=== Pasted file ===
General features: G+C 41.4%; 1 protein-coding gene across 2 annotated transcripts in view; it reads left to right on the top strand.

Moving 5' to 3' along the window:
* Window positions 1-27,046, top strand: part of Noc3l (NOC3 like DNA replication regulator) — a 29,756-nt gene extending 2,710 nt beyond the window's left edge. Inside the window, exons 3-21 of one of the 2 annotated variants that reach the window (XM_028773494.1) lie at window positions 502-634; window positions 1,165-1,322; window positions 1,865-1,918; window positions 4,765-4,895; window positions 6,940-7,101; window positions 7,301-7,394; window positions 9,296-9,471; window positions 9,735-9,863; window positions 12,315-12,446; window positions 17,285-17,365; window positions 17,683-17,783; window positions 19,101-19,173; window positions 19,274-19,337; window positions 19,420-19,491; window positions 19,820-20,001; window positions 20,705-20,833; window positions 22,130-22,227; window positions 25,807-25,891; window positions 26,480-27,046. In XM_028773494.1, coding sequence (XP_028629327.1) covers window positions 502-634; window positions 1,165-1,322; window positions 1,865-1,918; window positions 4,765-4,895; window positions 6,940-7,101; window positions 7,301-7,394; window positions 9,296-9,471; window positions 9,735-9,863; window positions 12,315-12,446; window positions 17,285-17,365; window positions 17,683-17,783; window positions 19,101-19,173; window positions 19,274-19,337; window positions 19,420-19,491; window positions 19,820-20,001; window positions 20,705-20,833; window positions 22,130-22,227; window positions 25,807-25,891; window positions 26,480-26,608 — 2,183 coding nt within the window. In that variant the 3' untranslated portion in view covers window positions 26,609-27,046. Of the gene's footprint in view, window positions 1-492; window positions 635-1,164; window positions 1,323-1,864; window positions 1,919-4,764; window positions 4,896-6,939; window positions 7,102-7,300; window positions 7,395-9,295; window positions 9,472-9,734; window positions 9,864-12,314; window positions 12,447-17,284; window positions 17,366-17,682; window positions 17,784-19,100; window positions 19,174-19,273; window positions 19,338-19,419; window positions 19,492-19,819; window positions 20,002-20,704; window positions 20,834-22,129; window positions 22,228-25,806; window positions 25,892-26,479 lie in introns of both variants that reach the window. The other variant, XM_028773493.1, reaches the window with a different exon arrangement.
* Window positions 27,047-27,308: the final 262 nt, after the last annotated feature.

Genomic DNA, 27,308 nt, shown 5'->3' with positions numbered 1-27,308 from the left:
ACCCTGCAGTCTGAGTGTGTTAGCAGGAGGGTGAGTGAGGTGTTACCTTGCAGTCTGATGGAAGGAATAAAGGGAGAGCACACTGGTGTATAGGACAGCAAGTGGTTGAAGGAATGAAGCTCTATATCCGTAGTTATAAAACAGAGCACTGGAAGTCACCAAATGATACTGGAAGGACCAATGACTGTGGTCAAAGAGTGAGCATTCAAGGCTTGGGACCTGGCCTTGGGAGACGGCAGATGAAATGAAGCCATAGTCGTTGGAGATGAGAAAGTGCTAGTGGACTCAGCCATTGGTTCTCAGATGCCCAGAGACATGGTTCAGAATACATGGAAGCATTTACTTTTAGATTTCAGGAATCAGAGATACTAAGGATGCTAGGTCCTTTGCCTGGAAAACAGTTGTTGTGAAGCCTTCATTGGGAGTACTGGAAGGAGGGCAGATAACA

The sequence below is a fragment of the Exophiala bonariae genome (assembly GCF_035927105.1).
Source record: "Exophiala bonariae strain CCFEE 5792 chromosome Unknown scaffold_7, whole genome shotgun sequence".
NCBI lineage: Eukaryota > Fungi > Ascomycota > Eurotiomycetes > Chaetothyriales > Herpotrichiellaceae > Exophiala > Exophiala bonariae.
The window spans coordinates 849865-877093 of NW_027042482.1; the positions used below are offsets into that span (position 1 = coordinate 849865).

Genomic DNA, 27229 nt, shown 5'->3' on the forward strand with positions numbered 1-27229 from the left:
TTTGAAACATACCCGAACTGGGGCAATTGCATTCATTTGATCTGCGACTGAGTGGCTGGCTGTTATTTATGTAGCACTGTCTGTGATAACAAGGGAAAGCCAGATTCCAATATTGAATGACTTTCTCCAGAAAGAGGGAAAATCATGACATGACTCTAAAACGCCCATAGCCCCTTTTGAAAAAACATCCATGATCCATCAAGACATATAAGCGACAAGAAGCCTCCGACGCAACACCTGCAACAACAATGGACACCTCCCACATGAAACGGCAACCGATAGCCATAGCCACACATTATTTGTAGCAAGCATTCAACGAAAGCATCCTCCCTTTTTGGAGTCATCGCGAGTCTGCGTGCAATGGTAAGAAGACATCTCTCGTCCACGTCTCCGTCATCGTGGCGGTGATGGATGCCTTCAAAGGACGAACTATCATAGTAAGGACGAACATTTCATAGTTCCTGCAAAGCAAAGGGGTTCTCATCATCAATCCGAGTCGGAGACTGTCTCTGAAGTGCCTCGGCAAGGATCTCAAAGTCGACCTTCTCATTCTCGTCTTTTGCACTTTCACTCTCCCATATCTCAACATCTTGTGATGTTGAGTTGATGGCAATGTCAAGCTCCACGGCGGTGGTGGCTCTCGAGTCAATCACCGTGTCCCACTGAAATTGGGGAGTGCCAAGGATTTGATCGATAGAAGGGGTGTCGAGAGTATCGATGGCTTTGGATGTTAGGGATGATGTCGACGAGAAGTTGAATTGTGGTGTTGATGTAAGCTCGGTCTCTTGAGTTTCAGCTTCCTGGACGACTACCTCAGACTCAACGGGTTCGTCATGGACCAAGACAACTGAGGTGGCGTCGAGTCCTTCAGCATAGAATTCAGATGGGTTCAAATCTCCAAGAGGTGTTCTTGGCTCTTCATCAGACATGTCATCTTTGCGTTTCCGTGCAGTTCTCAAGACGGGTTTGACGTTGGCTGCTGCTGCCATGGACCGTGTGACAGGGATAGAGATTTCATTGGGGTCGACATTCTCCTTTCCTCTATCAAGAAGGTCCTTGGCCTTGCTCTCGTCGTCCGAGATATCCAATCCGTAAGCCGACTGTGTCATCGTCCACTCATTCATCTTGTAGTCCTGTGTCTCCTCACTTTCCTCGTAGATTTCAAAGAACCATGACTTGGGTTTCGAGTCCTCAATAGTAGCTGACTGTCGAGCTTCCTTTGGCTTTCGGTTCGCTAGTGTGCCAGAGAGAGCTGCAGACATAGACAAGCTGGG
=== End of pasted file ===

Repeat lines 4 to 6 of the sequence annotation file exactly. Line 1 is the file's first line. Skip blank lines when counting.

* Window positions 27,047-27,308: the final 262 nt, after the last annotated feature.

Genomic DNA, 27,308 nt, shown 5'->3' with positions numbered 1-27,308 from the left:
ACCCTGCAGTCTGAGTGTGTTAGCAGGAGGGTGAGTGAGGTGTTACCTTGCAGTCTGATGGAAGGAATAAAGGGAGAGCACACTGGTGTATAGGACAGCAAGTGGTTGAAGGAATGAAGCTCTATATCCGTAGTTATAAAACAGAGCACTGGAAGTCACCAAATGATACTGGAAGGACCAATGACTGTGGTCAAAGAGTGAGCATTCAAGGCTTGGGACCTGGCCTTGGGAGACGGCAGATGAAATGAAGCCATAGTCGTTGGAGATGAGAAAGTGCTAGTGGACTCAGCCATTGGTTCTCAGATGCCCAGAGACATGGTTCAGAATACATGGAAGCATTTACTTTTAGATTTCAGGAATCAGAGATACTAAGGATGCTAGGTCCTTTGCCTGGAAAACAGTTGTTGTGAAGCCTTCATTGGGAGTACTGGAAGGAGGGCAGATAACA